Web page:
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Gasparilla film fest opens to real crowd, not fake one anymore

TAMPA — As a volunteer at the first annual Gasparilla International Film Festival in 2006, Mike Compton was given an unusual task. Call it guerilla marketing.

It seems there were so few people in attendance that year, organizers asked Compton to gather his fellow volunteers to fill seats in the theaters so the filmmakers attending thought they had large audiences.

On Tuesday, Compton — now the 36-year-old managing partner of production studio Lot 1901 in Ybor City — was one of an estimated 1,200 people attending the opening night party and film screening of the ninth annual Gasparilla International Film Festival at Tampa Theatre.

He was in awe at the size of the crowd already forming outside the historic downtown theater 30 minutes before the event was to kick off at 5:30 p.m.

“Never could I have envisioned the festival growing to this size,” Compton said. “It is simply amazing.”

Festival organizers are hoping to break last year’s overall attendance record of 13,500 by the time the event wraps up Sunday.

“The fact that type of attendance is possible says a lot about what Tampa looks for in film,” said Dale Gordon, Tampa-Hillsborough Film and Digital Media commissioner. “We’re not just about the Hollywood blockbusters. We’re also about those smaller films with great content.”

Still, much of the buzz on Tuesday night surrounded the biggest Hollywood celebrity in attendance — Sean Astin, known for his roles in “The Goonies,” “Rudy,” and as Samwise Gamgee in “The Lord of The Rings” trilogy.

Astin stars in the opening film at the Gasparilla festival, “The Surface,” about a man intent on suicide who stumbles upon a crashed floatplane and a survivor struggling to stay alive

Astin often portrays underdogs who overcome tremendous obstacles — the same position organizers of the the Gasparilla film festival found themselves six months ago.

Theater operators downtown weren’t making available enough screens to stage the film festival so its future looked grim.

Then Tampa Bay Lightning owner Jeff Vinik stepped up.

The new owner of Channelside Bay Plaza, Vinik offered to provide the festival rent-free access to the downtown mall’s movie theaters — closed in September 2012 — and the public donated the $20,000 to lease the necessary sound and projection equipment.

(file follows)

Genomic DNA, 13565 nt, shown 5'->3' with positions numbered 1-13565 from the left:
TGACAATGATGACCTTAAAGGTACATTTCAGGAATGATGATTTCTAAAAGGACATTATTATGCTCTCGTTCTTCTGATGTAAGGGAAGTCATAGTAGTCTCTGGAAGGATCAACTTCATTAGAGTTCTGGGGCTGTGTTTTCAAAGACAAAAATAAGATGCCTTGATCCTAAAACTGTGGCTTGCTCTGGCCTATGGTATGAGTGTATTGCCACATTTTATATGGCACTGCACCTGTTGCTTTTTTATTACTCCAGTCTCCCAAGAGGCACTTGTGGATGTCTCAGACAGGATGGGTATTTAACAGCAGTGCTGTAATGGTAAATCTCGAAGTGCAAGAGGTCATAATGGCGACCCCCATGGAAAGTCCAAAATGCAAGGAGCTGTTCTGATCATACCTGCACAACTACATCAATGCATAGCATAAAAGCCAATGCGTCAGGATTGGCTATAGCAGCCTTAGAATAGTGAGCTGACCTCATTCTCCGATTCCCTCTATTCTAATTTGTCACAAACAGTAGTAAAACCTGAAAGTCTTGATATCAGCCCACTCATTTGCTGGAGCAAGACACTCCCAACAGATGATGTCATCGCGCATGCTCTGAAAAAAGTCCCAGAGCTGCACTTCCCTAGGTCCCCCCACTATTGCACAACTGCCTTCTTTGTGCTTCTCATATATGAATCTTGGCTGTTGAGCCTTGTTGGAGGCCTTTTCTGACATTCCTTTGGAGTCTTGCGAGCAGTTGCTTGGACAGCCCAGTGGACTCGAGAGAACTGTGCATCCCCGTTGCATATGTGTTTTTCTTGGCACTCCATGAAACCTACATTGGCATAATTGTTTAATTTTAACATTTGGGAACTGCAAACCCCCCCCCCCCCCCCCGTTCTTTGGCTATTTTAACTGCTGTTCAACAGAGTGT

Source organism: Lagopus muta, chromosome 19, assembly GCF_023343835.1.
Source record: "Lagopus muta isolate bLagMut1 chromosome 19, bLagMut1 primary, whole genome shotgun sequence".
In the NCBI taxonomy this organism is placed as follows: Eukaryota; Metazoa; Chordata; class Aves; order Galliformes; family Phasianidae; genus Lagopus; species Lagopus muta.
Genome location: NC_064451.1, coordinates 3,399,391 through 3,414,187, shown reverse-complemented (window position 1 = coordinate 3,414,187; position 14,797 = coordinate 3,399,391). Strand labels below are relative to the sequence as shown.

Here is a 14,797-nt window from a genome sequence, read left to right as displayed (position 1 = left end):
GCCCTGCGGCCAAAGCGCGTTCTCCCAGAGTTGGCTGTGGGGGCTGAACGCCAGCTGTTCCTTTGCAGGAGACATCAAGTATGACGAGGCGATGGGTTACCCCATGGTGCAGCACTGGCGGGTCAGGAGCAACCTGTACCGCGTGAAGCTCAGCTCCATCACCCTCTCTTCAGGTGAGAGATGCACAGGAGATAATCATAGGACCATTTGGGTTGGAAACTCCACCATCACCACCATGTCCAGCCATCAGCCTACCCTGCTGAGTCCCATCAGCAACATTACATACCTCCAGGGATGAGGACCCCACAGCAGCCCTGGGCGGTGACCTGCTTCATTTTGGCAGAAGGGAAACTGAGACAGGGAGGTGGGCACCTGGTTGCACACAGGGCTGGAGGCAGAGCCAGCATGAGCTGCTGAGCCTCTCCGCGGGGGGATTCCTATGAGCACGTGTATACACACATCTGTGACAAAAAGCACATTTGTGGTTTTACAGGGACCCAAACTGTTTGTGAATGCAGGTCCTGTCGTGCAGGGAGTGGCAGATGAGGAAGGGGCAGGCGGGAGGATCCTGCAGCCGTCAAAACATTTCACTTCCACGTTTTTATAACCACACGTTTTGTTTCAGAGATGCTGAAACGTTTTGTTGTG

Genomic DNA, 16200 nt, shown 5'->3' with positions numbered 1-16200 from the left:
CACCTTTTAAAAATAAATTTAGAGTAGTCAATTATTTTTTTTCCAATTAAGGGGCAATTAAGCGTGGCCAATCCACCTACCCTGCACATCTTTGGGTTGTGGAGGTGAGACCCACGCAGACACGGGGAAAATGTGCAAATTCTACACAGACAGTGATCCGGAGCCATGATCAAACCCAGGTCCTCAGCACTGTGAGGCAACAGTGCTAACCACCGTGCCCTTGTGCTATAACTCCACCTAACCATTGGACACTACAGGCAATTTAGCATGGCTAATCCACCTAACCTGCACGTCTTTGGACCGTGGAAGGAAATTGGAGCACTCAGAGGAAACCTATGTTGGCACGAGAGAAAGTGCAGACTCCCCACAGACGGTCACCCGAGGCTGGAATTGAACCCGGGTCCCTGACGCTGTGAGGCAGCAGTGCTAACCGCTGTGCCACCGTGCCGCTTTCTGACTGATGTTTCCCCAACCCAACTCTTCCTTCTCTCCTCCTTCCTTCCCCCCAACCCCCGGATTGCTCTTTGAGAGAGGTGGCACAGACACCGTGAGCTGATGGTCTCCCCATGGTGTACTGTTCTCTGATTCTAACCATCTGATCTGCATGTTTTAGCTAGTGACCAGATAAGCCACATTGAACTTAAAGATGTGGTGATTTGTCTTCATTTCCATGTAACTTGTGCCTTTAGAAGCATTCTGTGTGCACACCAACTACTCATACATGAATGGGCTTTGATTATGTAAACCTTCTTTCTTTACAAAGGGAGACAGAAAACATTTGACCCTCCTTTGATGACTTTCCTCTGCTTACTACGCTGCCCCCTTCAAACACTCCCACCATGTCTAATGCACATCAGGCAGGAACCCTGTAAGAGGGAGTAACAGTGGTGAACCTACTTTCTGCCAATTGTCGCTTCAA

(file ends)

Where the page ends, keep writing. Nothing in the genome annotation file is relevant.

Today, the festival moves to Channelside Cinemas to screen the bulk of its 130 films — the most in the event’s history.

For a full schedule of festival films and events, visit www.gasparillafilmfestival.com.

Overall, this year’s Gasparilla film festival has 13 world premieres, four premieres and 20 Florida premieres.

“I can assure you that all of our films are of the highest quality,” said Rachel Feinman, president of the film festival. “If you visit our schedule online I am sure everyone can find something they like. And that is why we offer so many films this year — we want to offer something for everyone.”

That’s why one visitor, actor Armand Assante of “The Mambo Kings” fame, has been coming back since 2009.

Assante has been attending film festivals since 1986 when a film in which he starred, “Belizaire the Cajun,” was the toast of the prestigious Sundance Film Festival.

“I know film festivals and Gasparilla’s organizers have an eye for great films,” Assante said in a phone interview. “And the audiences treat the films with respect. At some film fests, people attend to be seen. In Tampa, they attend to see the films. Filmmakers know that so want to be chosen to show at Gasparilla.”

Assante will arrive in Tampa later in the week to attend the world premiere of his feature film, “Leaves of the Tree,” about a dying man desperate for a life-saving cure who follows a country doctor to Sicily and is enmeshed in a mystery dating to the time of the apostles.

“Leaves of the Tree” shows 7:40 p.m. Saturday at Channelside.

“That’s why people need to attend as many films as they can,” said Compton, with Lot 1901. “The stars don’t just come out for opening night. They’re sprinkled throughout the festival.”

That sentiment is echoed by Nick Naylor of Tampa, whose movie “Illusions,” about a woman trying to regain control of her life as the people closest to her begin to die mysteriously, screens 11 p.m. Thursday at Channelside.

The film stars fitness model and self-described “Scream Queen of Horror” Krista Grotte, who is scheduled to attend.

“I’ve randomly seen all types of stars at this festival over the years,” Naylor said. “One year I saw Jerry Springer and the next year I saw Colin Farrell. That’s what makes film festivals so much fun.”

Farrell attended the Gasparilla film festival in 2013 to see the “The Fix,” winner of the Audience Award for Best Short Narrative Film.

The director and star of that film, brothers Ante and Kresh Novakovic, respectively, are back in Tampa for this year’s festival because they direct and star in “Leaves of the Tree” with Assante.

“I had such a great experience at Gasparilla the first time,” Ante Novakovic said. “It is where I wanted to premiere my film. I’ve been to film fests around the world and Gasparilla is up there with the best.”

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